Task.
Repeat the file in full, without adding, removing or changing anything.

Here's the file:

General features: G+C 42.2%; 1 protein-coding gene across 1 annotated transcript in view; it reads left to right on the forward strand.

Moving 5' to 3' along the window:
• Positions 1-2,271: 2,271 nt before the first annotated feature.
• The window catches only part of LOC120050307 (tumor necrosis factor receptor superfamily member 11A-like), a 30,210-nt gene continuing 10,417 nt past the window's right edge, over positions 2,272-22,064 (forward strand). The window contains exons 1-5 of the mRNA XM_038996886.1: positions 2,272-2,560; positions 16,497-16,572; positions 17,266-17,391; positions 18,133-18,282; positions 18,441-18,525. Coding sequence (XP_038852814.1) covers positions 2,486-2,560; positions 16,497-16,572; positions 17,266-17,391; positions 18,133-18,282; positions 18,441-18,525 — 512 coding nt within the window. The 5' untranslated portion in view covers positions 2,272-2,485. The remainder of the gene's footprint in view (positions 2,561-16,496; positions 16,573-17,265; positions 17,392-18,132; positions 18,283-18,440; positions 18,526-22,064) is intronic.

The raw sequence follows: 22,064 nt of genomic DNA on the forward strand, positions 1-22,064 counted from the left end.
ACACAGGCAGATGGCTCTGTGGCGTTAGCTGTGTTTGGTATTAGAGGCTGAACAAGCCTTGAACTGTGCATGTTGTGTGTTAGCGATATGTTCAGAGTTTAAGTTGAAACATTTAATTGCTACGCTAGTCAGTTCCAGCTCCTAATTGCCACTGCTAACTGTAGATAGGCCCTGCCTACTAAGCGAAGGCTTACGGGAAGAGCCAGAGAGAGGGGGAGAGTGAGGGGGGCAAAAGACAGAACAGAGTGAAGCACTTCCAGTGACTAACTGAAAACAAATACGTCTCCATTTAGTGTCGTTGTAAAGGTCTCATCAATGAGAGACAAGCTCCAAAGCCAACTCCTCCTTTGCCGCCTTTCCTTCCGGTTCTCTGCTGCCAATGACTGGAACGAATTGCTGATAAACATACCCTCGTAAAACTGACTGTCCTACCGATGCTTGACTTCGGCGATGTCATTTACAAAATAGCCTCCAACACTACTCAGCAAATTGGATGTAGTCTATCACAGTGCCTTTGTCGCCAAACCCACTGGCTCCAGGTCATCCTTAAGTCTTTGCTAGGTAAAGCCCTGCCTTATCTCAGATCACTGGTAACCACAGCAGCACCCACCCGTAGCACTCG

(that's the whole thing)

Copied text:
General features: G+C 42.2%; 1 protein-coding gene across 1 annotated transcript in view; it reads left to right on the forward strand.

Moving 5' to 3' along the window:
• Positions 1-2,271: 2,271 nt before the first annotated feature.
• The window catches only part of LOC120050307 (tumor necrosis factor receptor superfamily member 11A-like), a 30,210-nt gene continuing 10,417 nt past the window's right edge, over positions 2,272-22,064 (forward strand). The window contains exons 1-5 of the mRNA XM_038996886.1: positions 2,272-2,560; positions 16,497-16,572; positions 17,266-17,391; positions 18,133-18,282; positions 18,441-18,525. Coding sequence (XP_038852814.1) covers positions 2,486-2,560; positions 16,497-16,572; positions 17,266-17,391; positions 18,133-18,282; positions 18,441-18,525 — 512 coding nt within the window. The 5' untranslated portion in view covers positions 2,272-2,485. The remainder of the gene's footprint in view (positions 2,561-16,496; positions 16,573-17,265; positions 17,392-18,132; positions 18,283-18,440; positions 18,526-22,064) is intronic.

The raw sequence follows: 22,064 nt of genomic DNA on the forward strand, positions 1-22,064 counted from the left end.
ACACAGGCAGATGGCTCTGTGGCGTTAGCTGTGTTTGGTATTAGAGGCTGAACAAGCCTTGAACTGTGCATGTTGTGTGTTAGCGATATGTTCAGAGTTTAAGTTGAAACATTTAATTGCTACGCTAGTCAGTTCCAGCTCCTAATTGCCACTGCTAACTGTAGATAGGCCCTGCCTACTAAGCGAAGGCTTACGGGAAGAGCCAGAGAGAGGGGGAGAGTGAGGGGGGCAAAAGACAGAACAGAGTGAAGCACTTCCAGTGACTAACTGAAAACAAATACGTCTCCATTTAGTGTCGTTGTAAAGGTCTCATCAATGAGAGACAAGCTCCAAAGCCAACTCCTCCTTTGCCGCCTTTCCTTCCGGTTCTCTGCTGCCAATGACTGGAACGAATTGCTGATAAACATACCCTCGTAAAACTGACTGTCCTACCGATGCTTGACTTCGGCGATGTCATTTACAAAATAGCCTCCAACACTACTCAGCAAATTGGATGTAGTCTATCACAGTGCCTTTGTCGCCAAACCCACTGGCTCCAGGTCATCCTTAAGTCTTTGCTAGGTAAAGCCCTGCCTTATCTCAGATCACTGGTAACCACAGCAGCACCCACCCGTAGCACTCG